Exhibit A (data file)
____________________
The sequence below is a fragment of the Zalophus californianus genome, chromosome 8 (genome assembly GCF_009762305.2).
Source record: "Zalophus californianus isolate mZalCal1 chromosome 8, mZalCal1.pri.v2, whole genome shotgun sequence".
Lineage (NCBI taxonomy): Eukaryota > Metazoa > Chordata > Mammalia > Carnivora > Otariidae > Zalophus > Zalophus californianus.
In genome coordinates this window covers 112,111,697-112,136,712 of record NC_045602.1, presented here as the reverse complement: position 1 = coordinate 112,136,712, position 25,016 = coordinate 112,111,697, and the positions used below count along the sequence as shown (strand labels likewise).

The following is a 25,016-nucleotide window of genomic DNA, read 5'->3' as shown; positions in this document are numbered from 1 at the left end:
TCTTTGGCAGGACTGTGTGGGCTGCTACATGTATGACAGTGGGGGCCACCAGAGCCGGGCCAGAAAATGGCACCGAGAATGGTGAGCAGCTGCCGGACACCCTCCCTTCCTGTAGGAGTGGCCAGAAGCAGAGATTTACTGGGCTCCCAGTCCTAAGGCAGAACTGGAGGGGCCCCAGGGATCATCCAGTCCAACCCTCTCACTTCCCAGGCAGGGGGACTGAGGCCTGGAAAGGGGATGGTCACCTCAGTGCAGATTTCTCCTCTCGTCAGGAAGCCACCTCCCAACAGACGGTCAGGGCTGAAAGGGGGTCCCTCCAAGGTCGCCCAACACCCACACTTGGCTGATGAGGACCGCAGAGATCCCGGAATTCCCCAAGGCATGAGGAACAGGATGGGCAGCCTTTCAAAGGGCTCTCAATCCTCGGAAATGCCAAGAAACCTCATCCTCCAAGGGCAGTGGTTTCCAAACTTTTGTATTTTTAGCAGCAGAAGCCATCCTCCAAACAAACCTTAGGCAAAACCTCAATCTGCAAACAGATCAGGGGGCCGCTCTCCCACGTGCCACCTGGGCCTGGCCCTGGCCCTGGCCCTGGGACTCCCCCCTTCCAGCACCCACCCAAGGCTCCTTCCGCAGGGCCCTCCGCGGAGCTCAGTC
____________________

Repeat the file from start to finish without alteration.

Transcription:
The sequence below is a fragment of the Zalophus californianus genome, chromosome 8 (genome assembly GCF_009762305.2).
Source record: "Zalophus californianus isolate mZalCal1 chromosome 8, mZalCal1.pri.v2, whole genome shotgun sequence".
Lineage (NCBI taxonomy): Eukaryota > Metazoa > Chordata > Mammalia > Carnivora > Otariidae > Zalophus > Zalophus californianus.
In genome coordinates this window covers 112,111,697-112,136,712 of record NC_045602.1, presented here as the reverse complement: position 1 = coordinate 112,136,712, position 25,016 = coordinate 112,111,697, and the positions used below count along the sequence as shown (strand labels likewise).

The following is a 25,016-nucleotide window of genomic DNA, read 5'->3' as shown; positions in this document are numbered from 1 at the left end:
TCTTTGGCAGGACTGTGTGGGCTGCTACATGTATGACAGTGGGGGCCACCAGAGCCGGGCCAGAAAATGGCACCGAGAATGGTGAGCAGCTGCCGGACACCCTCCCTTCCTGTAGGAGTGGCCAGAAGCAGAGATTTACTGGGCTCCCAGTCCTAAGGCAGAACTGGAGGGGCCCCAGGGATCATCCAGTCCAACCCTCTCACTTCCCAGGCAGGGGGACTGAGGCCTGGAAAGGGGATGGTCACCTCAGTGCAGATTTCTCCTCTCGTCAGGAAGCCACCTCCCAACAGACGGTCAGGGCTGAAAGGGGGTCCCTCCAAGGTCGCCCAACACCCACACTTGGCTGATGAGGACCGCAGAGATCCCGGAATTCCCCAAGGCATGAGGAACAGGATGGGCAGCCTTTCAAAGGGCTCTCAATCCTCGGAAATGCCAAGAAACCTCATCCTCCAAGGGCAGTGGTTTCCAAACTTTTGTATTTTTAGCAGCAGAAGCCATCCTCCAAACAAACCTTAGGCAAAACCTCAATCTGCAAACAGATCAGGGGGCCGCTCTCCCACGTGCCACCTGGGCCTGGCCCTGGCCCTGGCCCTGGGACTCCCCCCTTCCAGCACCCACCCAAGGCTCCTTCCGCAGGGCCCTCCGCGGAGCTCAGTC